GM Reports $1.2-Billion Third-Quarter Loss, Says It Shows Progress

November 16, 2009 - 9:10 AM
"We have significantly more work to do, but today's results provide evidence of the solid foundation we are building for the new GM," CEO Fritz Henderson said in a statement.
Detroit (AP) - General Motors Co. says it lost $1.2 billion from the time it left bankruptcy protection through Sept. 30, far better than it has reported in previous quarters and a sign that the auto giant is starting to turn around its business.
 
The company also says it will begin repaying $6.7 billion in U.S. government loans with a $1.2 billion payment in December. It could pay off the full amount by 2011, four years ahead of schedule.
 
The company cautioned that the earnings numbers mean little because they don't comply with U.S. accounting standards and cover only the part of the quarter after GM left Chapter 11 bankruptcy protection on July 10.
 
Even more unusual is the $79.4 billion profit the troubled automaker is reporting for the first nine days of the third quarter, when it remained under bankruptcy court protection but was able to scrap colossal amounts of debt and other obligations from its balance sheet.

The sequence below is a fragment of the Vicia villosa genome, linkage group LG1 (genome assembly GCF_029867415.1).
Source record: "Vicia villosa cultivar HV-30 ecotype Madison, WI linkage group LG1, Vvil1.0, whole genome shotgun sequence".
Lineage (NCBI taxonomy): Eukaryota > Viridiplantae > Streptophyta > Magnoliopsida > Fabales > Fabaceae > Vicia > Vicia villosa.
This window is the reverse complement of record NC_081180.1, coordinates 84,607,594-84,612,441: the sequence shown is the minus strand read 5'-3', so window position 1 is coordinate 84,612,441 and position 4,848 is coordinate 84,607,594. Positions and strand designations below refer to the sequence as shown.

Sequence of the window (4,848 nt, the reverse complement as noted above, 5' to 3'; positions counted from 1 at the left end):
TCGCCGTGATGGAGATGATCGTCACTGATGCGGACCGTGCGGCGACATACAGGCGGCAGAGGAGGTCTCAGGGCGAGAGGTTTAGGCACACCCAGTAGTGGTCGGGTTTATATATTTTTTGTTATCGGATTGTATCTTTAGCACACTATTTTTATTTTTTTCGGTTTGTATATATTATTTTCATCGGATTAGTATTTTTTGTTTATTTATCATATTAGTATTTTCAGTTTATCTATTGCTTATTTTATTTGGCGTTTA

"We have significantly more work to do, but today's results provide evidence of the solid foundation we are building for the new GM," CEO Fritz Henderson said in a statement.
 
Chief Financial Officer Ray Young said it's impossible to compare the third-quarter results to any previous quarter because GM is still reviewing the value of its assets and liabilities post-bankruptcy to comply with accounting principles.
 
"Direct comparisons are not necessarily applicable. You can make some judgments in terms of trends," Young said.
 
GM maintains the numbers show a company making progress, riding dramatically reduced structural costs to a far better performance than the $6 billion loss GM reported in the first quarter, the last full quarter for which its numbers met accounting standards.
 
GM took in $3.3 billion more cash than it spent for the third quarter, far better than the $10 billion the company burned through during the first quarter.
 
Its third-quarter revenue totaled $26.4 billion, also an improvement over the first quarter when it saw revenue drop nearly 50 percent from the same period in 2008 to $22.4 billion. Revenue was aided by sales boosts in July and August from the government's Cash for Clunkers rebates.
 
GM said its global market share was 11.9 percent in the third quarter, up three percentage points from the first half of the year. The U.S. share stayed flat for the quarter at 19.5 percent.
 
Many customers stayed away from GM showrooms in the first and second quarters, fearing the company wouldn't be around to honor warranties and service their vehicles.